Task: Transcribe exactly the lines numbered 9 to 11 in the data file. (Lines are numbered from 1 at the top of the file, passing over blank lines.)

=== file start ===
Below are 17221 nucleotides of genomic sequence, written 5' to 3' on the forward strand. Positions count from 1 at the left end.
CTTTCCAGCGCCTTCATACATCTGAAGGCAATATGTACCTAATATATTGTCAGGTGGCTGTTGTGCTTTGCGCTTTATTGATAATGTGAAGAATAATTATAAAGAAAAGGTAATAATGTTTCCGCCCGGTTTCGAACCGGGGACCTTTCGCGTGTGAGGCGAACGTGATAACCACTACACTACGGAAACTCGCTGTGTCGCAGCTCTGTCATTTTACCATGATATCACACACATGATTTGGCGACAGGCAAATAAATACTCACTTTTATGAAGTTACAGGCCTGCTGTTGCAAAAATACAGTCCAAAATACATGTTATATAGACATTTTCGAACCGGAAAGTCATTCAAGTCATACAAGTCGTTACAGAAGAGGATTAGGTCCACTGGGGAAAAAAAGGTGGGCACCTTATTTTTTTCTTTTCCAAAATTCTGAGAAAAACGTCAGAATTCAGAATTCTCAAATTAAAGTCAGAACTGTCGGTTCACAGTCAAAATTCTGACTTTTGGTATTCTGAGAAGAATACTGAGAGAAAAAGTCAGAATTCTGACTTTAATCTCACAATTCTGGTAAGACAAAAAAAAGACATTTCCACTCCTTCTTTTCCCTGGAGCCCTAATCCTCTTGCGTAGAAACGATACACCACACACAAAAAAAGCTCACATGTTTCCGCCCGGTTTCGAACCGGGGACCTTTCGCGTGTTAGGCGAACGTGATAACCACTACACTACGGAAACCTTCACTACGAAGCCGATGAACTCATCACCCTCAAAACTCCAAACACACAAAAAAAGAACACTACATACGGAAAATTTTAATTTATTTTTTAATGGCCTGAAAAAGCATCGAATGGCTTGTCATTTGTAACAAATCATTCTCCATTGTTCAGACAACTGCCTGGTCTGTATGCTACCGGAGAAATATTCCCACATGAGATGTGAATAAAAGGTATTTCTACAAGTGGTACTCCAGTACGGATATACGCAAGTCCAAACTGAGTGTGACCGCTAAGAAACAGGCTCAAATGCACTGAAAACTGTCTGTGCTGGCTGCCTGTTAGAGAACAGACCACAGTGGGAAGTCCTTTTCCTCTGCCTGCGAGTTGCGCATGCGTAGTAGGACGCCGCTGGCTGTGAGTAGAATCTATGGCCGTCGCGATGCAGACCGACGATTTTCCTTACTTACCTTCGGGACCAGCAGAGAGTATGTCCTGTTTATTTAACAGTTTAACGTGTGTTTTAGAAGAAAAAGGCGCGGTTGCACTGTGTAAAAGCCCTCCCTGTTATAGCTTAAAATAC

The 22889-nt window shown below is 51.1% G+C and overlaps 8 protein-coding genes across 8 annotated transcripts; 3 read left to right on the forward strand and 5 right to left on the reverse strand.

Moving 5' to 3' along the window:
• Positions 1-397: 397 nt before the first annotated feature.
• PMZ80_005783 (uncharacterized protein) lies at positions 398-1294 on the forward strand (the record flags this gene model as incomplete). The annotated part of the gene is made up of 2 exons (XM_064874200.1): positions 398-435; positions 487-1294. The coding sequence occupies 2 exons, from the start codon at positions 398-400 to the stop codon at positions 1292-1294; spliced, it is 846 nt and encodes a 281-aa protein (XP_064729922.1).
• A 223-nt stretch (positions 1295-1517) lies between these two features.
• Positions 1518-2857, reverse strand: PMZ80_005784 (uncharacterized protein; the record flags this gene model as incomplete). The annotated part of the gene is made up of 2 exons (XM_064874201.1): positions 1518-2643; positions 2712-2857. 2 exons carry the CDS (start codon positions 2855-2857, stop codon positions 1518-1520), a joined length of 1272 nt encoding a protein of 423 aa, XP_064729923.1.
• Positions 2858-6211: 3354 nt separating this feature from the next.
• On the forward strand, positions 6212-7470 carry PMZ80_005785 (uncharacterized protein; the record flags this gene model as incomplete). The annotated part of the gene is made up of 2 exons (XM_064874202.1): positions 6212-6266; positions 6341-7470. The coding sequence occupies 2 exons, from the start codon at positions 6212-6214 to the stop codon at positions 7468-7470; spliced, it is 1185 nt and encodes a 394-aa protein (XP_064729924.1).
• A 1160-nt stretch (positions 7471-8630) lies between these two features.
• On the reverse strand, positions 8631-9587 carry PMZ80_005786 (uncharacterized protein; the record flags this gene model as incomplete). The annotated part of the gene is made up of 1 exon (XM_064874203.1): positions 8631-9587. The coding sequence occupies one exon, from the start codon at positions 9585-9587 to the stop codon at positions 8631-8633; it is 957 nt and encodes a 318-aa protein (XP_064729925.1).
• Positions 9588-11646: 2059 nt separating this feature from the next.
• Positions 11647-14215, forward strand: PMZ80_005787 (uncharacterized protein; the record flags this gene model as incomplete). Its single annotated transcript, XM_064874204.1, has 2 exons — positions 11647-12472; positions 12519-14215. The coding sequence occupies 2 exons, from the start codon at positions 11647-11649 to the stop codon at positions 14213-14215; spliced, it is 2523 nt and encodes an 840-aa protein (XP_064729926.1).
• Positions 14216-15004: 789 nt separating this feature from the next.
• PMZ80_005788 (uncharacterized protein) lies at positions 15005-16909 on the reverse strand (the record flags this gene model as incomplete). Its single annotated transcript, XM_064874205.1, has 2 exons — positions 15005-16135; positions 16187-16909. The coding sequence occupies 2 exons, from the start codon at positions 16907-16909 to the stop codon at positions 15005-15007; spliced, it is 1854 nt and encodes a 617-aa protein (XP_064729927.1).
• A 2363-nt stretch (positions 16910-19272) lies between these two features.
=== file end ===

• Positions 2858-6211: 3354 nt separating this feature from the next.
• On the forward strand, positions 6212-7470 carry PMZ80_005785 (uncharacterized protein; the record flags this gene model as incomplete). The annotated part of the gene is made up of 2 exons (XM_064874202.1): positions 6212-6266; positions 6341-7470. The coding sequence occupies 2 exons, from the start codon at positions 6212-6214 to the stop codon at positions 7468-7470; spliced, it is 1185 nt and encodes a 394-aa protein (XP_064729924.1).
• A 1160-nt stretch (positions 7471-8630) lies between these two features.